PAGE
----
Our next adventure came on an impulse. The northeast quarter of our woods (well, not really a quarter — more like an eighth, but that means more than 10 acres) is a spot we walk around, but we’ve never really hiked through it. I think we’ve passed through only once or twice, always on our way somewhere else, but we’ve never taken the time to hike the rises and falls to see what there might be to see. The assumption has always been that there isn’t anything to see. But you know where this is going, eh?
Leaving the truck in the pecan plantation, we simply steered our feet north up the hill and wandered around. Aside from being a deer graveyard, the site of several oddly shaped trees, one strangely cut tree, and a potential sandstone quarry — all of which I hope to bring up in future posts — we had a wonderful time just taking time in a part of our forest that we’d really never seen before. Our feet took us in a large circle, leading us back to the truck after about an hour, and we decided it was time for a sit down in the comfy chairs under our shady tarp.
You see in the photo above what greeted us at the shelter. We now have a skylight in our tarp. The tarp itself is old, and more than once we’ve had to repair or reset it after the abuses of the wind and accumulated snow have done their thing.
Well, the sun felt warm, so we didn’t mind too much, though we did discuss what we ought to do about the situation. The shelter has been a great refuge for us, so I’m pretty sure we’ll replace the tarp, though one that size doesn’t come cheap. this will give us the chance to redo the ropes that hold it up and down, so in the end, it will be an even better arrangement.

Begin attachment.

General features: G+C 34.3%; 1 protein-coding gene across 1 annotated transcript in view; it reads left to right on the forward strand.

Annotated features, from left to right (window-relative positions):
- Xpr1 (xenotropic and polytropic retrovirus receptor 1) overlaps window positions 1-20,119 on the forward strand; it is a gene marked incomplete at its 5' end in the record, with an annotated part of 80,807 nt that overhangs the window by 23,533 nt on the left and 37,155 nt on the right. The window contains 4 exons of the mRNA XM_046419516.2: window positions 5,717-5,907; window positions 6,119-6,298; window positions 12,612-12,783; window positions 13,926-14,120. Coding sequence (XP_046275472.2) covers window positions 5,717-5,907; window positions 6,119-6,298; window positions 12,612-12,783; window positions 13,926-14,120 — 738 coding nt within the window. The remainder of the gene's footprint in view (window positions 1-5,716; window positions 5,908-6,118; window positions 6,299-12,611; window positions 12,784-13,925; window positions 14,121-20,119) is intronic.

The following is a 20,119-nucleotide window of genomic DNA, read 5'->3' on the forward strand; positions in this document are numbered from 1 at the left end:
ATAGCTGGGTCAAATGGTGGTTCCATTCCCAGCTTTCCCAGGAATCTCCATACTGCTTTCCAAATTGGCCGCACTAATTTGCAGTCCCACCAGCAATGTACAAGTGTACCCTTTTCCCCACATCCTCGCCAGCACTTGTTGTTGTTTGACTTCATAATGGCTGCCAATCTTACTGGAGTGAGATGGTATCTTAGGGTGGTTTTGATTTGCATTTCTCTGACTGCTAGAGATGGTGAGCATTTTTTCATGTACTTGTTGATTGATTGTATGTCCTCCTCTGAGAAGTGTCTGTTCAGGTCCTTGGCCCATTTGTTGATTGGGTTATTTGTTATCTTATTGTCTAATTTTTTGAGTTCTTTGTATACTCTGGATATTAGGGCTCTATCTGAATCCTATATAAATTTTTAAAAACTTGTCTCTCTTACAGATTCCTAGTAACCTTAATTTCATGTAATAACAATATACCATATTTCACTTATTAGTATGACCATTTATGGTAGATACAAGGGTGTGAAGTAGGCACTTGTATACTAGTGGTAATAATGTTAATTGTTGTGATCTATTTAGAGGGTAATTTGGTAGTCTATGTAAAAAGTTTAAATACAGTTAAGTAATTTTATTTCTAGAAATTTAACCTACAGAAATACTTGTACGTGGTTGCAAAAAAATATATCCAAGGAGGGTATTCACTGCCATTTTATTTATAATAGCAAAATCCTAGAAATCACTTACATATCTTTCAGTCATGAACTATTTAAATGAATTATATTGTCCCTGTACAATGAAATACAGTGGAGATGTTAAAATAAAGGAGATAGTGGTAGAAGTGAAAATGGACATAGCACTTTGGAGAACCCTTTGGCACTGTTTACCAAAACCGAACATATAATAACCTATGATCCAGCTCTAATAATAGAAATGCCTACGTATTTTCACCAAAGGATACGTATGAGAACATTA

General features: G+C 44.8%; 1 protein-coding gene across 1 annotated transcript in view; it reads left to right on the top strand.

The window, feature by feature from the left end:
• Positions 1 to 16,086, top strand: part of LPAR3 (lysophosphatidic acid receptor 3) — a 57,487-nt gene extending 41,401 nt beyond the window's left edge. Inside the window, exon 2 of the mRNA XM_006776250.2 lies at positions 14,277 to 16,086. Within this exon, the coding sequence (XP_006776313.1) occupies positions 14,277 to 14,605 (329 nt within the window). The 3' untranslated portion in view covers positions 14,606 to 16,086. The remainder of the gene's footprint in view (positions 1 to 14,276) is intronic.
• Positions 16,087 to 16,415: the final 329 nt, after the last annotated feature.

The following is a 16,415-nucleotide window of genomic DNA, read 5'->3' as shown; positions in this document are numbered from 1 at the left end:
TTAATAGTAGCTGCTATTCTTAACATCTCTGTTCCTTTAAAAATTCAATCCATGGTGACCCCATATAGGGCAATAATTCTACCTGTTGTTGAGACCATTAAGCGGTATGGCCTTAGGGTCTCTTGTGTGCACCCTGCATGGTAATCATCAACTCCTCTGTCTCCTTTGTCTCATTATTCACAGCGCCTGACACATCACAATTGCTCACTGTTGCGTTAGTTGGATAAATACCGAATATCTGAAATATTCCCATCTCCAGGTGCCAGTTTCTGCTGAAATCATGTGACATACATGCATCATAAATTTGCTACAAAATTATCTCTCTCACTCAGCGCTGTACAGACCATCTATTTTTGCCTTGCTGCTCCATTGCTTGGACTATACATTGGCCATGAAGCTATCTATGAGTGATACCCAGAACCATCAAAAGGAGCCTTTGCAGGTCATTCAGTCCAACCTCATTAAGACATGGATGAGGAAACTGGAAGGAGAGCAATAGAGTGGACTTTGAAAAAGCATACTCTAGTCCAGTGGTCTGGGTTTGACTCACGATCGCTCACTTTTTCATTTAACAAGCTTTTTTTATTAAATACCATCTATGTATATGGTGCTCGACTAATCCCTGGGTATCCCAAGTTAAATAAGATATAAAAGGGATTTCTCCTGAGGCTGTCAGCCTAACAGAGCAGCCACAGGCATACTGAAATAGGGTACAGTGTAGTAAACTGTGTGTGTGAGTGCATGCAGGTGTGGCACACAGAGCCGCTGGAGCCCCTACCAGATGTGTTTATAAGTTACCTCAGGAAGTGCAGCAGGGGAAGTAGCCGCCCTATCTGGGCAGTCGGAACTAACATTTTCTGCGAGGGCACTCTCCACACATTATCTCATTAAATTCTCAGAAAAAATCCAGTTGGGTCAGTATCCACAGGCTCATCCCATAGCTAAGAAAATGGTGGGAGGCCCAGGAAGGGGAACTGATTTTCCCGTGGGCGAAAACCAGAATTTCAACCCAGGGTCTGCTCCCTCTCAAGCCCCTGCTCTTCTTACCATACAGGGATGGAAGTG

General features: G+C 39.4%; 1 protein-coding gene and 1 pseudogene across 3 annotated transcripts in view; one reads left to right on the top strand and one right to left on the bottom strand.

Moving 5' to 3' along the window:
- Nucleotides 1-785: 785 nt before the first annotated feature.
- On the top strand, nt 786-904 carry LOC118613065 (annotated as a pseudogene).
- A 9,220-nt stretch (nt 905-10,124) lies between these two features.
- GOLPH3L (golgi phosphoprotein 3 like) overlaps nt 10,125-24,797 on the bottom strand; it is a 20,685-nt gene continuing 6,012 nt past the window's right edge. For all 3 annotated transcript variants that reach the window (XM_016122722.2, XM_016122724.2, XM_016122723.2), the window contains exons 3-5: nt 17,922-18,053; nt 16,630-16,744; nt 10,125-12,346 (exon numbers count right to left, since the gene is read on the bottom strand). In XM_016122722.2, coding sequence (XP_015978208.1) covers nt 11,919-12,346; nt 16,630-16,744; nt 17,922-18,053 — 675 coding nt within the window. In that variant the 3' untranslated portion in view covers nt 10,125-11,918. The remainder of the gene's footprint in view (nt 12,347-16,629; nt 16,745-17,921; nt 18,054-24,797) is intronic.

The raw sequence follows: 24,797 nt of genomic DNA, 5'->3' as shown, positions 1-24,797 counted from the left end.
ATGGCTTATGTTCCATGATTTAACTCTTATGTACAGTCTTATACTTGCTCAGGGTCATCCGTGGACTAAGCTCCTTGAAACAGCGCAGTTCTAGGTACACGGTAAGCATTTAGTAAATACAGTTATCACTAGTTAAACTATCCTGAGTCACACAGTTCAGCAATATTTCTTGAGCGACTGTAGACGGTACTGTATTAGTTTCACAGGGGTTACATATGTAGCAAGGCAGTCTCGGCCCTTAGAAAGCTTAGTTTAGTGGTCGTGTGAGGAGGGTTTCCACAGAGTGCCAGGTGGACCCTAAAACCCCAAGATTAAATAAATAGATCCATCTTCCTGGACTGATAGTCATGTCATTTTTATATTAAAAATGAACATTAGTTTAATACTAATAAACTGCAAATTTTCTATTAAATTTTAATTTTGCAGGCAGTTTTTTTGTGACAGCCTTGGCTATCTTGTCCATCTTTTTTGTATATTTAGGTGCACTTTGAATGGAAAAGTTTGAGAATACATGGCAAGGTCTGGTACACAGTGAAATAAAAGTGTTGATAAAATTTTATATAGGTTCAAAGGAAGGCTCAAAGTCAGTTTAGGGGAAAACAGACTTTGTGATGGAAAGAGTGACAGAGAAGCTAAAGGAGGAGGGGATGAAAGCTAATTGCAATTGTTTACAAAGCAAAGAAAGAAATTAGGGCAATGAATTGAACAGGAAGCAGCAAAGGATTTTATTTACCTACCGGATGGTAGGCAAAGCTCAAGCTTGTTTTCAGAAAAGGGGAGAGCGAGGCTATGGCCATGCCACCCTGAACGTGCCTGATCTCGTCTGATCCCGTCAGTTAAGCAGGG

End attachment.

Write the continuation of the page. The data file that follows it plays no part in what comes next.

There is little color in our forest right now, but this is the season when Ozark witchhazel is in bloom. It’s goofy, stringy yellow flowers are among the first to come out in the winter. So I had the notion that we should hike our woods looking for anything yellow, hoping we had some witchhazel. This was a stupid idea. First of all, we hadn’t eaten and we were still outward bound when we began to feel shaky and weak. (Fortunately we keep two comfy chairs on Libby’s Island, and a short respite there recharged the batteries a bit.) Second, it turns out that Ozark witchhazel doesn’t grow naturally in our part of the state. (I only learned this after getting home this evening.) It was a fool’s errand I’d set us on, but we had the chance to see more of our woods (mostly east of the Mighty Pole Forest) that we don’t often visit.
Well, the plan then was to skedaddle to town again and get something to eat. (We did not bring our lunch, which is uncommon but not unprecedented.) We managed to return to the truck alive after a big round hike (cutting across the dry part of the lakebed to shorten the distance) and threw ourselves into it. But we just couldn’t quit.
As we drove out we stopped at the pond and convinced ourselves that a few minutes clearing some low branches would make the area more lovely, so we hopped out of the truck with saws in hand and spent more time in our stewardship roles. I’m pleased with the work we did, and my hope is that the brushpile we’ve been accumulating there will be beneficial for the quail that I’m certain will return to this part of the Ozarks some day.
We, too, intend to return to this part of the Ozarks some day, and I hope it is soon.